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Save our willows.

Byline: ALAN WRIGHT

SOME of the scruffiest bits of woodlands in the region are also some of the most important for a beautiful small bird.

In fact, the willow tit is the most endangered small bird in the UK, with numbers plummeting some 97 per cent since 1980.

We have something in the region of 200 pairs of willow tits, about 10 per cent of the national total, and they all live in scrubby woodland.

They even make a point of digging nests in rotten wood and defending territories which seem a lot bigger than their tiny size.

And work by The Lancashire Wildlife Trust has seen numbers of willow tits stabilise in our three counties - and possibly increase a little bit.

The largest concentration of willow tits in the region is in the Great Manchester Wetlands, centred on Wigan and then stretching out to Bolton and Salford.

Those branches also reach the Yarrow and Lostock valleys in South Lancashire, and also down into Cheshire. Our volunteers go out to ensure scrubby areas remain untouched and litter-free and create log attachments to trees.

The logs go rotten and provide ideal spots for tits to dig their nests. And we have launched an appeal to fund the continuation of this good work and create additional links so we have a network of territories across the North West and further afield.

Willow tits have declined because of climate change and habitat loss, particularly losing that connectivity between sites.

Well-meaning woodland improvements are often as bad for willow tits as retail car parks and warehouses, removing the woodland completely.

The dense scrub is an unloved habitat, as our nationally recognised willow tit expert Mark Champion says: "No-one hugs a willow."

So our appeal is not just about giving money it's about getting people to support these areas where willow tits live.

That means it's about getting people talking about willow tits and how lucky we are to have them living in our part of the world.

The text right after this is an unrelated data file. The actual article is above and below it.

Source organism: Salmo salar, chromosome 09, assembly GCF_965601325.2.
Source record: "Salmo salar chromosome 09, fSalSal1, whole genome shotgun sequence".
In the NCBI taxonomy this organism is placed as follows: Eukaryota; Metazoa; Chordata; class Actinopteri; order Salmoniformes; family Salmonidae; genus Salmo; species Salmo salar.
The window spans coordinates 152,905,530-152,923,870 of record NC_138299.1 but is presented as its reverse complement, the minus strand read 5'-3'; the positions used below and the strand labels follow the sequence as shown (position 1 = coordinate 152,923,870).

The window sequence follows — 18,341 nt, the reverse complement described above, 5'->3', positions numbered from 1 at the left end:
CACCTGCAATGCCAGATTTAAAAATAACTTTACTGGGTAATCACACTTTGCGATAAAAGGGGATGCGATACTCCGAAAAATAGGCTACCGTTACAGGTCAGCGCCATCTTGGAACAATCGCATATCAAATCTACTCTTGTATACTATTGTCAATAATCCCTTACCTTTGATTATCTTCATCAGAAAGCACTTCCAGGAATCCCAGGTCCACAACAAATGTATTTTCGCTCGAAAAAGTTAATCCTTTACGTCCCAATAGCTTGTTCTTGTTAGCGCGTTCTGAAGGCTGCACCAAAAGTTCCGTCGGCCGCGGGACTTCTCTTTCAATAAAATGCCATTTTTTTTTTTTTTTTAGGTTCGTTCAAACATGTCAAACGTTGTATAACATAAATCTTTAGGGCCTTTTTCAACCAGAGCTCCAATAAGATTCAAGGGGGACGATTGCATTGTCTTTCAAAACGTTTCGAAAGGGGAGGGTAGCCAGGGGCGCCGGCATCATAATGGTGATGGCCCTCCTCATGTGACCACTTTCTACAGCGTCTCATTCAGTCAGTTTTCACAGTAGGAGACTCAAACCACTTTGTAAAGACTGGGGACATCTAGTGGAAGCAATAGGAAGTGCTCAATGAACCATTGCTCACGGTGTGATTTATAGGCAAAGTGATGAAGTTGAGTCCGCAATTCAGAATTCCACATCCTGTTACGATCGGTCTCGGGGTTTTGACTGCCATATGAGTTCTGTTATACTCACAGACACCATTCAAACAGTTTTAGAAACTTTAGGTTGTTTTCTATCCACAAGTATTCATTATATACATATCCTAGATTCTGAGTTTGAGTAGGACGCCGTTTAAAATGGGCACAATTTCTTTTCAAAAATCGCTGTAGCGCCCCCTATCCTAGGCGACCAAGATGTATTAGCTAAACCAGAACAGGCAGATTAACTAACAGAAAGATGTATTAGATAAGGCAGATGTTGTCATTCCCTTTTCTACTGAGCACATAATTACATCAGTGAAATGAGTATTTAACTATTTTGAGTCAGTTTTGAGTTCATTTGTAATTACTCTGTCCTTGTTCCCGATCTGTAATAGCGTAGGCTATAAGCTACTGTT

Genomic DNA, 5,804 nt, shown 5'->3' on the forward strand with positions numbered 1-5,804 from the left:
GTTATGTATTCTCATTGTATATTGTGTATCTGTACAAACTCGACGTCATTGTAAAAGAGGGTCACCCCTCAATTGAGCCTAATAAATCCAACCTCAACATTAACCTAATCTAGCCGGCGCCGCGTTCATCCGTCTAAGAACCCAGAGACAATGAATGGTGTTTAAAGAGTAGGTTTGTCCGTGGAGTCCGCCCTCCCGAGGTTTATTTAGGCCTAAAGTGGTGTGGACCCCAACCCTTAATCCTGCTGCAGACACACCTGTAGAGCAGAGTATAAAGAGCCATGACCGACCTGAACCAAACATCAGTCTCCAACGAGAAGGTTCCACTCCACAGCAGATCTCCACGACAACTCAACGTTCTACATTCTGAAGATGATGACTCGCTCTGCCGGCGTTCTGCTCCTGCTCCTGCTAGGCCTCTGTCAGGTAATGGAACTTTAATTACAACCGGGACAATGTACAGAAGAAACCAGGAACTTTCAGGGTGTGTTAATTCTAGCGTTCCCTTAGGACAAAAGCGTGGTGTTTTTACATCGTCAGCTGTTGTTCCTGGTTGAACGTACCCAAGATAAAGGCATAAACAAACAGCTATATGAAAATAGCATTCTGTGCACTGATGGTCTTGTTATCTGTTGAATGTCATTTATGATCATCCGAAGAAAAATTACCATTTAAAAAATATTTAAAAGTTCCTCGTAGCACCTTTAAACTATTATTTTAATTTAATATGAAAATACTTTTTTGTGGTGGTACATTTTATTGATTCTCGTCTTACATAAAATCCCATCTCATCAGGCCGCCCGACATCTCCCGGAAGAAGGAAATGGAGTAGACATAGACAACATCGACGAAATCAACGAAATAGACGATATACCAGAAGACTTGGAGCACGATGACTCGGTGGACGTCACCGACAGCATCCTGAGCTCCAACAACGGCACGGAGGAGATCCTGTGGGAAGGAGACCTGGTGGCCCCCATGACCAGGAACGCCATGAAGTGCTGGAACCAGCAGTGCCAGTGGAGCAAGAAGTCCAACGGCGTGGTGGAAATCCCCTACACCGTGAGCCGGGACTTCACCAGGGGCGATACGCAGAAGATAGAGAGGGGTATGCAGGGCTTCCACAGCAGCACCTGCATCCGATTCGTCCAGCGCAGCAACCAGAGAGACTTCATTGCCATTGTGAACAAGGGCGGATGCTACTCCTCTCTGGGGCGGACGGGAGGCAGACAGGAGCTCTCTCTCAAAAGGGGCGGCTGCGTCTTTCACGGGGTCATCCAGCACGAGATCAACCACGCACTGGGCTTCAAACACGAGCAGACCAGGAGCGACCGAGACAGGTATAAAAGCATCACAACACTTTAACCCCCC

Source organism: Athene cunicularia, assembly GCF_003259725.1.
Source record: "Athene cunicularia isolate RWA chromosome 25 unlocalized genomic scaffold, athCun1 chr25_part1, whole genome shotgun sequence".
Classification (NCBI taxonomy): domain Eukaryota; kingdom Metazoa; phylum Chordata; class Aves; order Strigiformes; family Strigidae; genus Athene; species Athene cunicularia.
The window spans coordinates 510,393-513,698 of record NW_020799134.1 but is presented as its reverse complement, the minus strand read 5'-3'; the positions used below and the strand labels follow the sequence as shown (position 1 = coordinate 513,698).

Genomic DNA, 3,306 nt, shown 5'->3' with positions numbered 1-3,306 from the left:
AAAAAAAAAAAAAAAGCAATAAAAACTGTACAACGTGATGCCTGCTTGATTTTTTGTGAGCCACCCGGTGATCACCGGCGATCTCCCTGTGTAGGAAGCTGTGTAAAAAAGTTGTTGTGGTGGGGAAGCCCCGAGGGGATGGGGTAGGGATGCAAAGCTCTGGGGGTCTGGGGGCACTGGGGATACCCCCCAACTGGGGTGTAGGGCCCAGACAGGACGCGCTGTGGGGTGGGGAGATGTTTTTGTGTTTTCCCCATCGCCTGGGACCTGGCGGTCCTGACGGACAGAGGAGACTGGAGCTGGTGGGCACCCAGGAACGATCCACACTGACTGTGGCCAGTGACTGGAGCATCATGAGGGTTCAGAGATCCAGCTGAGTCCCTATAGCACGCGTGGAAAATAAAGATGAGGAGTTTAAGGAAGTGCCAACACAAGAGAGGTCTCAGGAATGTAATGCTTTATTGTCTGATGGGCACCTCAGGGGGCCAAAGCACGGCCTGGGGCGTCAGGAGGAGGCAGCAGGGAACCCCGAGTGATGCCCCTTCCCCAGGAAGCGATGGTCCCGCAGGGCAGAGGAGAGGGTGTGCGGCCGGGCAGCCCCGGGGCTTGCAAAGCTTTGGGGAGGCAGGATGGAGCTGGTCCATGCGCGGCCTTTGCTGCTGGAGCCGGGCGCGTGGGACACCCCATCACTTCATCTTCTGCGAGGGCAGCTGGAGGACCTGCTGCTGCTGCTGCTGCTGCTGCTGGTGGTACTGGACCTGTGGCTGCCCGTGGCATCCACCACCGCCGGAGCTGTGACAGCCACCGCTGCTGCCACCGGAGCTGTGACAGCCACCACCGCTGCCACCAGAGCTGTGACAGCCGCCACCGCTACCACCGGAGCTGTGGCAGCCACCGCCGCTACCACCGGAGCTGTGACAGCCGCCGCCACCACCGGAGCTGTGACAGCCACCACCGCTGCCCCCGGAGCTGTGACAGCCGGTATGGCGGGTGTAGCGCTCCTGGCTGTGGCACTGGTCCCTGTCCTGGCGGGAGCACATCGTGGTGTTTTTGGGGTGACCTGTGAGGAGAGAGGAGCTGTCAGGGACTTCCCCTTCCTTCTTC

Talking about how important it is that a bird - even though it is tiny - does not become extinct in our lifetime ... on our watch.

Imagine your children and grandchildren not hearing willow tits when they wander into parks and the countryside? Smaller than great tits and larger than blue tits, with all the greens, yellows and blues washed out, willow tits have light tan underside a little darker on its back.

Their wings have dark tips and they have a black beard and cap that stretches past those white cheeks.

While not as striking as other birds in its family, it is certainly a pretty bird and I think we should do everything we can to continue to save it.

To help us to support the willow tit you can go to https://www.lancswt.org.uk/donate.

? The Wildlife Trust for Lancashire, Manchester and North Merseyside is dedicated to the protection and promotion of the wildlife in Lancashire, seven boroughs of Greater Manchester and four of Merseyside, all lying north of the River Mersey.

. ? It manages around 40 nature reserves and 20 Local Nature Reserves covering acres of woodland, wetland, upland and meadow. The Trust has 29,000 members, and over 1,200 volunteers.

. ? To become a member of the Trust go to the website at www.lancswt.org.uk or call 01772 324129. For more information about Cheshire Wildlife Trust call 01948 820728 or go to cheshirewildlifetrust.org.uk.

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The willow tit is under threat
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Publication:Manchester Evening News (Manchester, United Kingdom)
Geographic Code:4EUUK
Date:Jan 11, 2018
Words:582
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